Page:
Vincent van Gogh (1853-1890). Country road in Provence by night, 1890.
Kröller- Müller Museum, Otterlo.
Vincent Van Gogh. Still Life: Vase with Fifteen Sunflowers, 1888.
Egon Schiele. Sunflowers.
Vincent van Gogh. Starry Night of the Rhone, 1888. Oil on canvas, 72.5 x 92 cm.
Painted in September 1888 when the Big Dipper was bright in the sky.
Image source: Bridgeman Art Library
© Bridgeman Art Library / Musee d’Orsay, Paris, France / Giraudon
Vincent Van Gogh. L’Alee des Alyscamps, Arles, 1888.
Vincent van Gogh. The Prison Courtyard, 1890. Oil on canvas, 80 x 64 cm.
The State Pushkin Museum of Fine Arts, Moscow (Музей изобразительных искусств им. А.С. Пушкина)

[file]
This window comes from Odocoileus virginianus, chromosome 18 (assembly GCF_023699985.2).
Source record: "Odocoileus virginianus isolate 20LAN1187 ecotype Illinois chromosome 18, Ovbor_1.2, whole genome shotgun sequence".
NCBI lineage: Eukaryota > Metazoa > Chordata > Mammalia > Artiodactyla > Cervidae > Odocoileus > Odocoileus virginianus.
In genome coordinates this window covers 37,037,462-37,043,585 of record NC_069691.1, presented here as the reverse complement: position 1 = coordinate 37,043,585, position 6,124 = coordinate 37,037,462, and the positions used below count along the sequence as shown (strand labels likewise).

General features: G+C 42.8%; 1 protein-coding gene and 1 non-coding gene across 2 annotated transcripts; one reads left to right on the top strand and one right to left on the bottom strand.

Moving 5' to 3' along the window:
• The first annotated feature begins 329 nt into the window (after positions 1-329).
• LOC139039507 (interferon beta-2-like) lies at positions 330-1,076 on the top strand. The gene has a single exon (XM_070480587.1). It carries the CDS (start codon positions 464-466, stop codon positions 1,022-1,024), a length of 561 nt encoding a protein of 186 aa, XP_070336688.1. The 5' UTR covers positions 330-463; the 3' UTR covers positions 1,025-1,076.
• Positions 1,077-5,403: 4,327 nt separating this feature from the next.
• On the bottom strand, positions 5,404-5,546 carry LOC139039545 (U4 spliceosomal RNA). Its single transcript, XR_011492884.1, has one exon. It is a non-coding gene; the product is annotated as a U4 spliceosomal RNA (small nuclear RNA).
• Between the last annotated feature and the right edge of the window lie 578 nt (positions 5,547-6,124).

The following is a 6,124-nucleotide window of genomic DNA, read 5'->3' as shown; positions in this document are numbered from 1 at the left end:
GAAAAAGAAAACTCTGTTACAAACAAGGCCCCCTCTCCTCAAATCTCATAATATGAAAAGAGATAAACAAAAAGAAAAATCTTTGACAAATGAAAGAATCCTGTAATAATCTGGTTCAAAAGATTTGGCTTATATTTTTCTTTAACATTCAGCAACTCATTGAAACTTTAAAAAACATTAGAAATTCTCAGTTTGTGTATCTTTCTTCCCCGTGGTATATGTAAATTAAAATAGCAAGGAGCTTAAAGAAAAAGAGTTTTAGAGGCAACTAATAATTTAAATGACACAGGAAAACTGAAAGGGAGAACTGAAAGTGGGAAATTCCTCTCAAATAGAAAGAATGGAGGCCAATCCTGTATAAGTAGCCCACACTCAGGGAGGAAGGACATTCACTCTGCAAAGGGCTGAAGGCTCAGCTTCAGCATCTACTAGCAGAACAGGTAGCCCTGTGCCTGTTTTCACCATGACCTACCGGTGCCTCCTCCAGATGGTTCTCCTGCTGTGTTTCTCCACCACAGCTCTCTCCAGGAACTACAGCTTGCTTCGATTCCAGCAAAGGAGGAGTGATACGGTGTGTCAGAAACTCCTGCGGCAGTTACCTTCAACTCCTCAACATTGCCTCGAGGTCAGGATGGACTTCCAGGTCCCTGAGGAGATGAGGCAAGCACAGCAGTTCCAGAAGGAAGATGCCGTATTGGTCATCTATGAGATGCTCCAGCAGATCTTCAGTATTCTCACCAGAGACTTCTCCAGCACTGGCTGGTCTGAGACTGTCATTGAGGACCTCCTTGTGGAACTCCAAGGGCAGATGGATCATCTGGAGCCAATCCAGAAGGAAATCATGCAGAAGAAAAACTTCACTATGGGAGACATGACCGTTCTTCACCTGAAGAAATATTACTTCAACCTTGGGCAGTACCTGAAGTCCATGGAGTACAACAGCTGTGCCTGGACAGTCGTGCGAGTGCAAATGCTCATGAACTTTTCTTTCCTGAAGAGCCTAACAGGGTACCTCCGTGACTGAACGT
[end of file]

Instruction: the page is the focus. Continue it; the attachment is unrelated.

Van Gogh painted The Prison Courtyard while “imprisoned” himself, in the Saint-Paul-de-Mausole asylum in Saint Rémy. He died 5 months later of a self-inflicted gunshot wound, the culmination of his long struggle with physical and mental illness.
The Prison Courtyard expresses the artist’s hopelessness and despair. In the lower part of the painting, thirty-three inmates form a human corona, pacing heads down, in defeated rote and joyless resignation. In spite of the shared misery and monochrome prison garb, they are not uniformly anonymous; some faces can be deciphered, particularly the one in the center, whose blond hair is lighted by an imperceptible sun’s ray. That is van Gogh himself in what has been interpreted as a “metaphoric self-portrait”. (text writen by unknown)
Vincent van Gogh
Vincent to Theo, letter dated July 1880
“Does what happens inside show on the outside? There is such a great fire in one’s soul, and yet nobody ever comes to warm themselves there, and passersby see nothing but a little smoke coming from the top of the chimney, and go on their way.” [f]